What We're Watching: Hariri throws in the towel, China calls for Pakistan blast probe, Poland hits EU over judiciary

Lebanon's PM-designate resigns: Things continue to deteriorate in crisis-ridden Lebanon. On Thursday, veteran politician and prime minister-designate Saad Hariri resigned eight months after being tapped to form a technocratic government after a series of crises and disasters, chief among them the devastating explosion at a Beirut port last August. Lebanon's Hezbollah-aligned President Michel Aoun refused to accept any of Hariri's proposals, because he said they did not reflect the country's sectarian power-sharing requirements. But Hariri pushed back, saying that Aoun wanted too many government spots for his allies. The Lebanese pound dipped to a new low after Hariri called it quits Thursday, reaching 21,000 to the US dollar. It's unclear who will step in now to form a government, a prerequisite to releasing billions of dollars in aid from former colonizer France and others. Meanwhile, the EU has said it'll impose sanctions on Lebanese officials if progress remains static.


China wants answers from Pakistan: China is putting pressure on Pakistan to investigate this week's explosion on a bus in the remote northern Kohistan region that killed 13 people — among them nine Chinese workers employed at an infrastructure project financed by China's Belt and Road Initiative. The Pakistanis initially blamed the blast on a gas leak, but a preliminary probe has found traces of explosives. China is a close ally and has major investments in Pakistan, including a $65 billion economic corridor linking China's northwestern Xinjiang region to Gwadar port in southern Pakistan. In recent years, Pakistani militants — especially separatists from Balochistan — have regularly targeted Chinese infrastructure investments, but so far Beijing has not pulled the plug. For their part, the Pakistanis need Chinese cash to build infrastructure — even if these projects are very unpopular and could make Pakistan fall into China's debt trap. Indeed, Beijing has flushed Islamabad with cash in recent years, and it's paying off: PM Khan now says China has been one of Pakistan's most reliable friends in times of need.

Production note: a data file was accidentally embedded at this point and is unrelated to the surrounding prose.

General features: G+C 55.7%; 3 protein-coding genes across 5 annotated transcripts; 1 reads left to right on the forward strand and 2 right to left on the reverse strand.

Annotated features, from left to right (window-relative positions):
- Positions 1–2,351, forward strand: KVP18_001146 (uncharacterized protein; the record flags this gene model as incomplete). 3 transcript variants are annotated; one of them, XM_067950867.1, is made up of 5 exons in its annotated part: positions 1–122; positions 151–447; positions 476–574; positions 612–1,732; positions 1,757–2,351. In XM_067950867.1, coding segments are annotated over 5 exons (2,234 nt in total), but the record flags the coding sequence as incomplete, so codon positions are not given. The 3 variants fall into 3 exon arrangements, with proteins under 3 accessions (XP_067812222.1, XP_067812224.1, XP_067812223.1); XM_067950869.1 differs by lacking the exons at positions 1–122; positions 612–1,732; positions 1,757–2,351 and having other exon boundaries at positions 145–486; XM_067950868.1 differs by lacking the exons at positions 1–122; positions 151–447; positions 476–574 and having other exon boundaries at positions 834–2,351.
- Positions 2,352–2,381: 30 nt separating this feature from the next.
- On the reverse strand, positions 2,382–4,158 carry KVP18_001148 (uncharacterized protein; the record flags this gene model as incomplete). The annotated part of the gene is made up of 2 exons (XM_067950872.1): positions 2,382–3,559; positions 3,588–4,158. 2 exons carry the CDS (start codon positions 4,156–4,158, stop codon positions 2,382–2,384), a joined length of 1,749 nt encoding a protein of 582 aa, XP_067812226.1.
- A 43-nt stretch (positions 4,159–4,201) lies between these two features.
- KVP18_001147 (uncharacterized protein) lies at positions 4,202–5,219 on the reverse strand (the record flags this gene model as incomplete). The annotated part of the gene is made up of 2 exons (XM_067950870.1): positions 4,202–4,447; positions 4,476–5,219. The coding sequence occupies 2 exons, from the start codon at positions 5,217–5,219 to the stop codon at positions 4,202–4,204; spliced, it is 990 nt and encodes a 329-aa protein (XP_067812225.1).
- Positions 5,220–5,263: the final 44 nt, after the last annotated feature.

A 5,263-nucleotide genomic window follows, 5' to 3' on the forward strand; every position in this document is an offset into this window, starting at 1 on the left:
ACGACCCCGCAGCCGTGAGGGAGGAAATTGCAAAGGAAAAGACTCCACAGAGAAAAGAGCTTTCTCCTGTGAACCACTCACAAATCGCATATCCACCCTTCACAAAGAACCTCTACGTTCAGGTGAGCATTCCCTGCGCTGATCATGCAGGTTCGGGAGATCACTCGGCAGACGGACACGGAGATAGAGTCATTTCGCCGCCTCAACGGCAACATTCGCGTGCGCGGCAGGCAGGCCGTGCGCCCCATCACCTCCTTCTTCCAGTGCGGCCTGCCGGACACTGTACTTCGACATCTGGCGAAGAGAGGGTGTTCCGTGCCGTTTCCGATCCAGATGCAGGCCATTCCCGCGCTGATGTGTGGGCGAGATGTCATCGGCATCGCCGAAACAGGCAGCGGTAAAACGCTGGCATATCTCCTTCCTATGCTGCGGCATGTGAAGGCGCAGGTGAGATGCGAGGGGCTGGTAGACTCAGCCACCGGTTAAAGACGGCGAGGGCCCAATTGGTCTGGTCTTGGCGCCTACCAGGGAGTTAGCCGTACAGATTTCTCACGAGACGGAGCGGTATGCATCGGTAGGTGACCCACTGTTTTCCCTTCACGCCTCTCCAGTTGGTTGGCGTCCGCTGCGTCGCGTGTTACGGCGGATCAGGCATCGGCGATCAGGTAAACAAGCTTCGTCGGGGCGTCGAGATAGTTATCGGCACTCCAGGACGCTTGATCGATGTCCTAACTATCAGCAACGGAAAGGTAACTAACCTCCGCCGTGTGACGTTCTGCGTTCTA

Poland, EU tussle over rule of law: Poland's constitutional court has ruled that the European Union can't tell the country how to run its judiciary. It's the latest episode in a long-running dispute between Warsaw and Brussels over sweeping judicial reforms by Poland's conservative President Andrzej Duda and his ruling Law and Justice party. Since coming to office in 2015, the populist Duda has given broad powers to the supreme court's disciplinary chamber, which the EU wants to dissolve because it punishes and purges Polish judges critical of the government. Brussels says the reforms undermine judicial independence in Poland, while Warsaw argues that the overhaul is necessary to fix an inefficient judiciary. The Polish government has also cracked down on LGBTQ rights in recent years, creating yet more friction with the EU. The EU has spent years fighting member states Hungary and Poland — both of which are led by "illiberal" populists — over rule of law and human rights issues. Last year, Brussels tried to make disbursement of the bloc's pandemic relief fund contingent on all member states respecting EU rule-of-law norms. But the EU backed off after the Hungarians and the Poles threatened to block the EU budget.

Click to register for "Closing the Gap: Digital Tools for Economic Empowerment" livestream event

GZEROMEDIA

Subscribe to GZERO Media's newsletter: Signal

Sign up for GZERO's newsletter, Signal
Live from the UN General Assembly: Rescuing a World in Crisis | Global Stage

GZEROMEDIA

Subscribe to GZERO Media's newsletter: Signal

Sign up for GZERO's newsletter, Signal